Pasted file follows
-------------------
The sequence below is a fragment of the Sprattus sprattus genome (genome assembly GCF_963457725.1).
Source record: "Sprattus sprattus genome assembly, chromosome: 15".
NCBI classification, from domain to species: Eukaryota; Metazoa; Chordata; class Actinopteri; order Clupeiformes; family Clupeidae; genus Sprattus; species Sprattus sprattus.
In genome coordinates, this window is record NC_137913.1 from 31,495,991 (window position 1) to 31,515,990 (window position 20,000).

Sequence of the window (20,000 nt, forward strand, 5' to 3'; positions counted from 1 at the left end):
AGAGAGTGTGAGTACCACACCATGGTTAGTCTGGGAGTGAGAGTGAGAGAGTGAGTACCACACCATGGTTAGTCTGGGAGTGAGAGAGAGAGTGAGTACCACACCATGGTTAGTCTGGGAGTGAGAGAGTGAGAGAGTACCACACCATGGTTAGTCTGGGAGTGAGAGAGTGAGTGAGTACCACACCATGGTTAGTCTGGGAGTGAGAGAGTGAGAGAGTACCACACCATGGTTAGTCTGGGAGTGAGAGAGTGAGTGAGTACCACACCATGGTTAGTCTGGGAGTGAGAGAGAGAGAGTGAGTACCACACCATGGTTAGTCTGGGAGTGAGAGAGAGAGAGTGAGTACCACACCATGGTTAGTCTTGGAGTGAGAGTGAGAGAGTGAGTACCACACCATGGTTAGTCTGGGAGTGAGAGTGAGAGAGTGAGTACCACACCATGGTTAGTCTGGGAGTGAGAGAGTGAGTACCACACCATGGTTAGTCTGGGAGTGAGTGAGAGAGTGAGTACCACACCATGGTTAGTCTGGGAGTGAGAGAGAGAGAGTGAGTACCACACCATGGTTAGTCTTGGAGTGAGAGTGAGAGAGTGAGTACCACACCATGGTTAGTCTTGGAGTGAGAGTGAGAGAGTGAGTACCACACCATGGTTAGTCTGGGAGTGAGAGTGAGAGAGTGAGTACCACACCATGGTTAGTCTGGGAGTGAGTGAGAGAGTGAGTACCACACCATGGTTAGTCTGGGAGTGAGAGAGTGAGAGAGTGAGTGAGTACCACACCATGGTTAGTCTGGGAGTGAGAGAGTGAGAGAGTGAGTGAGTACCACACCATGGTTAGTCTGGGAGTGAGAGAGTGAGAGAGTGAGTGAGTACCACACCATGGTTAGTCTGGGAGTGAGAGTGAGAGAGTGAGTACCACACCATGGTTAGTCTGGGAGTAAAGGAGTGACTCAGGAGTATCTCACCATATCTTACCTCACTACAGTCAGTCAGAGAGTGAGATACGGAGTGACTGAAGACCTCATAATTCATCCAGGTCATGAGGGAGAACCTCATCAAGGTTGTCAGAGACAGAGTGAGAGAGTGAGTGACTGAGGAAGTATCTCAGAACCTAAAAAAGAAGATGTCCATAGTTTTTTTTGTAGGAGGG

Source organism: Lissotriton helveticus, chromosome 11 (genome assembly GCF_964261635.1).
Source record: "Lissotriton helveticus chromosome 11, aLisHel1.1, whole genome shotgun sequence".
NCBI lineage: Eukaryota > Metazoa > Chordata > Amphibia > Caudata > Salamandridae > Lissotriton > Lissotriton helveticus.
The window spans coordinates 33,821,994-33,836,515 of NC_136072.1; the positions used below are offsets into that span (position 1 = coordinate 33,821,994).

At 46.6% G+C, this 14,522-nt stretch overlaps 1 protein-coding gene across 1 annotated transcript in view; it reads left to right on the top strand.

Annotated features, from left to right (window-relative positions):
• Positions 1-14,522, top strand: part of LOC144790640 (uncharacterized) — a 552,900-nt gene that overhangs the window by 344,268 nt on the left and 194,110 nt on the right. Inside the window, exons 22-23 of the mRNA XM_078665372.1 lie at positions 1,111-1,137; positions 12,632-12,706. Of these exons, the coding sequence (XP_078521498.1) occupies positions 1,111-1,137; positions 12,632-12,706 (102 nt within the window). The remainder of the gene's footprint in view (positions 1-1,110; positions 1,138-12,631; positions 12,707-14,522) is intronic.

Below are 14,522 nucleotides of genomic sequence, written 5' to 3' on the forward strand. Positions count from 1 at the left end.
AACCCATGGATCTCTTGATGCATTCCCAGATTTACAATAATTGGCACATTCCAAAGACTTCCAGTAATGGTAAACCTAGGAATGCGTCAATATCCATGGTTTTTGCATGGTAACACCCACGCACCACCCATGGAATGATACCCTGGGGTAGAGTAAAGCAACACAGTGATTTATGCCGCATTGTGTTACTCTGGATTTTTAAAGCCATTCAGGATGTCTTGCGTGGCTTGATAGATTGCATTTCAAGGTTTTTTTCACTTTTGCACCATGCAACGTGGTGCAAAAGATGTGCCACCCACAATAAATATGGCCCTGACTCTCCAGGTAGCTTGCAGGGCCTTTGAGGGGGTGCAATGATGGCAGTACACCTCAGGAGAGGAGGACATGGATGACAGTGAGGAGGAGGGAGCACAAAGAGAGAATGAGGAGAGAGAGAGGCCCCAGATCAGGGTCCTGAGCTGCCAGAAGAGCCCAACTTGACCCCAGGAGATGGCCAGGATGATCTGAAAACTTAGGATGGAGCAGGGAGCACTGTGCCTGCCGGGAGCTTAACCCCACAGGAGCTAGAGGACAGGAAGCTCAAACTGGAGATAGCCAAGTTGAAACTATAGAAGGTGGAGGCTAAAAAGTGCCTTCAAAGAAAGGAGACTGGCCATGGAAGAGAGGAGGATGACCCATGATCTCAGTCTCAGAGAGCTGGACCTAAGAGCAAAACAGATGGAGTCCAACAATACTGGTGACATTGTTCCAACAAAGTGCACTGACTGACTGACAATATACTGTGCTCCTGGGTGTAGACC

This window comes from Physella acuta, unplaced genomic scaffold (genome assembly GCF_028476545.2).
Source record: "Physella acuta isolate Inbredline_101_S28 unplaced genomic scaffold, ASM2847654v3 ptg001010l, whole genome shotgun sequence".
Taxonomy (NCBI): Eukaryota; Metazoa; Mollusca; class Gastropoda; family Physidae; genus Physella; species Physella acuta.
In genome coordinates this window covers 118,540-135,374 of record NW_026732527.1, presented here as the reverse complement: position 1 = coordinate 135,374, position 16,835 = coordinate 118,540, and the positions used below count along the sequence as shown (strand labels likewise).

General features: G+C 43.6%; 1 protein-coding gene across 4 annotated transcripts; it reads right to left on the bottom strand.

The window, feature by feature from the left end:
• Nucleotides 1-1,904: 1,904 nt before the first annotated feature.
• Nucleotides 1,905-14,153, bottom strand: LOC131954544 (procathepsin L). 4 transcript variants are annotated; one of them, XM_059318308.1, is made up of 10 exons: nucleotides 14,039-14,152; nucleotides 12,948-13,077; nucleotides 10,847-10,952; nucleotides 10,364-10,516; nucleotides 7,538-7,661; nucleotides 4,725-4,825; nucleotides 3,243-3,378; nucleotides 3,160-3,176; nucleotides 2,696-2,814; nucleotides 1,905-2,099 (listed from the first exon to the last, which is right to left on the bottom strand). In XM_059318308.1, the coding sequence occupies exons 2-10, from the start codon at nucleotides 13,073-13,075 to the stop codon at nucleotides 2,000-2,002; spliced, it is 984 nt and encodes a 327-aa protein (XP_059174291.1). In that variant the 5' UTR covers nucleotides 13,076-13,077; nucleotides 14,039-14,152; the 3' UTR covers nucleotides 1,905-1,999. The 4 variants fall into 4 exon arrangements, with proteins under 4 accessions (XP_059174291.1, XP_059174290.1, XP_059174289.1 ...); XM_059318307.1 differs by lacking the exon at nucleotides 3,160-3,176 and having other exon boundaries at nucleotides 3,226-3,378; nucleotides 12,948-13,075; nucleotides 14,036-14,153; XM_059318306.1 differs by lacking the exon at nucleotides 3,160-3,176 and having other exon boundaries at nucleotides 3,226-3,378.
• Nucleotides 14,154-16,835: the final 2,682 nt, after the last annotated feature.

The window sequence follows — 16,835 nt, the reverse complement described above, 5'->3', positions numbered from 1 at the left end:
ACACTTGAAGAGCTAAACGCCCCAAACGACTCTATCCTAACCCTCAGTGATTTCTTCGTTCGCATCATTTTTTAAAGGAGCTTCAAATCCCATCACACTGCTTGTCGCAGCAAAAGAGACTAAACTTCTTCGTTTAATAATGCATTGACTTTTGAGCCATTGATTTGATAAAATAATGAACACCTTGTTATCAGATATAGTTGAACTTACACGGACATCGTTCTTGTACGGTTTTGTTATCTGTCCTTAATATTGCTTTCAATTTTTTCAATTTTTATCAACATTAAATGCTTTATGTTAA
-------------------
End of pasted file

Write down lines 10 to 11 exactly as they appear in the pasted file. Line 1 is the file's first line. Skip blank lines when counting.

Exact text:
The window spans coordinates 33,821,994-33,836,515 of NC_136072.1; the positions used below are offsets into that span (position 1 = coordinate 33,821,994).

At 46.6% G+C, this 14,522-nt stretch overlaps 1 protein-coding gene across 1 annotated transcript in view; it reads left to right on the top strand.